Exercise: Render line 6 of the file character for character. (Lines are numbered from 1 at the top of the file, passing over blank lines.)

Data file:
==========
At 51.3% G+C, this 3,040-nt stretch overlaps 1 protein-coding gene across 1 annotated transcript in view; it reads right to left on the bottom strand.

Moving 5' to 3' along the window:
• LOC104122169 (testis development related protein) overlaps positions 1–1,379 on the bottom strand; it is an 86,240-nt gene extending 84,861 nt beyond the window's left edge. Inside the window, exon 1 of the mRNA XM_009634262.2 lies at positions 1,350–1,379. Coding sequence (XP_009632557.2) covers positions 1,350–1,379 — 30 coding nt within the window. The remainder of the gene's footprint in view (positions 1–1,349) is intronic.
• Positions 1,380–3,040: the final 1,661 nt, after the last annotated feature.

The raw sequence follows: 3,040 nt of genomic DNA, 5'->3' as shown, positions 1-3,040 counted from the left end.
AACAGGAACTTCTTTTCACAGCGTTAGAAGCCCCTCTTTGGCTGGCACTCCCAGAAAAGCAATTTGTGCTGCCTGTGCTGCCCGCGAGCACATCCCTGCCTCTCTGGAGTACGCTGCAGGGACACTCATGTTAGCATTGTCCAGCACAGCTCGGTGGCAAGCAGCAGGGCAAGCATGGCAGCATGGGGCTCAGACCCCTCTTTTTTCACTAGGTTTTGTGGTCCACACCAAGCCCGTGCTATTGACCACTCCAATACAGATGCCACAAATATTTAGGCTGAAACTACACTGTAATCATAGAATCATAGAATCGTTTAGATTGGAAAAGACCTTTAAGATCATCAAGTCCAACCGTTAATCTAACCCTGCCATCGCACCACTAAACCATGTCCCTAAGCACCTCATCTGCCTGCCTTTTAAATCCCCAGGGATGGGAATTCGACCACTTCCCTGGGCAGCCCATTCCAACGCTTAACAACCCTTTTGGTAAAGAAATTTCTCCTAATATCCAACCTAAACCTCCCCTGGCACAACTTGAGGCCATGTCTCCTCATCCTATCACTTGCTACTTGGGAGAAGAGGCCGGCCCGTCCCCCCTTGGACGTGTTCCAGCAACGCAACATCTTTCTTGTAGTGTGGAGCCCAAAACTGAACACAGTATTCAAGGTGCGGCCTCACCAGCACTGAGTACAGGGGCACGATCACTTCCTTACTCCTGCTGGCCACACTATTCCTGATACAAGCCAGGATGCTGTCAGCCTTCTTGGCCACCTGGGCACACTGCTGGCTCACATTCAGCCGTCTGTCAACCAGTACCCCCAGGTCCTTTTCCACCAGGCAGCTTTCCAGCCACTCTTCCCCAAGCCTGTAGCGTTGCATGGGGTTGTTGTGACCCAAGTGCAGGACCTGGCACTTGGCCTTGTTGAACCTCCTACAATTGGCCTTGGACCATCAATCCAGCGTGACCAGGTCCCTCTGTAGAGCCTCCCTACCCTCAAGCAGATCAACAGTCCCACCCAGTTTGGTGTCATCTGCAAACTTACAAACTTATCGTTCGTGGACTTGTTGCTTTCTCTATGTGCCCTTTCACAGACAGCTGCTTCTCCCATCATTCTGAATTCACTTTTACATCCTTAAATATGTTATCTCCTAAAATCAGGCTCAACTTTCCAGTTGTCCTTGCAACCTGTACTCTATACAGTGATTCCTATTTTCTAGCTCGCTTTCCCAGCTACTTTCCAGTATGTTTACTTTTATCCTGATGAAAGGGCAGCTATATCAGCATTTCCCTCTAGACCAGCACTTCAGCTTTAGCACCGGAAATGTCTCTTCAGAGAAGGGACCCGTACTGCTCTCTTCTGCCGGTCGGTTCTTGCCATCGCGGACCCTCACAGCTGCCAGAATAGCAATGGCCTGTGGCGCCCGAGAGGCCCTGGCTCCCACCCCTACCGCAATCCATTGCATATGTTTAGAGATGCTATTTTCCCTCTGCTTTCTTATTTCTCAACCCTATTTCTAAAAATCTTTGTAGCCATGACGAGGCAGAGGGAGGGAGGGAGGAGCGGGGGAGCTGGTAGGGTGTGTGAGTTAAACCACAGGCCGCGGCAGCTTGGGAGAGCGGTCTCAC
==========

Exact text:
AACAGGAACTTCTTTTCACAGCGTTAGAAGCCCCTCTTTGGCTGGCACTCCCAGAAAAGCAATTTGTGCTGCCTGTGCTGCCCGCGAGCACATCCCTGCCTCTCTGGAGTACGCTGCAGGGACACTCATGTTAGCATTGTCCAGCACAGCTCGGTGGCAAGCAGCAGGGCAAGCATGGCAGCATGGGGCTCAGACCCCTCTTTTTTCACTAGGTTTTGTGGTCCACACCAAGCCCGTGCTATTGACCACTCCAATACAGATGCCACAAATATTTAGGCTGAAACTACACTGTAATCATAGAATCATAGAATCGTTTAGATTGGAAAAGACCTTTAAGATCATCAAGTCCAACCGTTAATCTAACCCTGCCATCGCACCACTAAACCATGTCCCTAAGCACCTCATCTGCCTGCCTTTTAAATCCCCAGGGATGGGAATTCGACCACTTCCCTGGGCAGCCCATTCCAACGCTTAACAACCCTTTTGGTAAAGAAATTTCTCCTAATATCCAACCTAAACCTCCCCTGGCACAACTTGAGGCCATGTCTCCTCATCCTATCACTTGCTACTTGGGAGAAGAGGCCGGCCCGTCCCCCCTTGGACGTGTTCCAGCAACGCAACATCTTTCTTGTAGTGTGGAGCCCAAAACTGAACACAGTATTCAAGGTGCGGCCTCACCAGCACTGAGTACAGGGGCACGATCACTTCCTTACTCCTGCTGGCCACACTATTCCTGATACAAGCCAGGATGCTGTCAGCCTTCTTGGCCACCTGGGCACACTGCTGGCTCACATTCAGCCGTCTGTCAACCAGTACCCCCAGGTCCTTTTCCACCAGGCAGCTTTCCAGCCACTCTTCCCCAAGCCTGTAGCGTTGCATGGGGTTGTTGTGACCCAAGTGCAGGACCTGGCACTTGGCCTTGTTGAACCTCCTACAATTGGCCTTGGACCATCAATCCAGCGTGACCAGGTCCCTCTGTAGAGCCTCCCTACCCTCAAGCAGATCAACAGTCCCACCCAGTTTGGTGTCATCTGCAAACTTACAAACTTATCGTTCGTGGACTTGTTGCTTTCTCTATGTGCCCTTTCACAGACAGCTGCTTCTCCCATCATTCTGAATTCACTTTTACATCCTTAAATATGTTATCTCCTAAAATCAGGCTCAACTTTCCAGTTGTCCTTGCAACCTGTACTCTATACAGTGATTCCTATTTTCTAGCTCGCTTTCCCAGCTACTTTCCAGTATGTTTACTTTTATCCTGATGAAAGGGCAGCTATATCAGCATTTCCCTCTAGACCAGCACTTCAGCTTTAGCACCGGAAATGTCTCTTCAGAGAAGGGACCCGTACTGCTCTCTTCTGCCGGTCGGTTCTTGCCATCGCGGACCCTCACAGCTGCCAGAATAGCAATGGCCTGTGGCGCCCGAGAGGCCCTGGCTCCCACCCCTACCGCAATCCATTGCATATGTTTAGAGATGCTATTTTCCCTCTGCTTTCTTATTTCTCAACCCTATTTCTAAAAATCTTTGTAGCCATGACGAGGCAGAGGGAGGGAGGGAGGAGCGGGGGAGCTGGTAGGGTGTGTGAGTTAAACCACAGGCCGCGGCAGCTTGGGAGAGCGGTCTCAC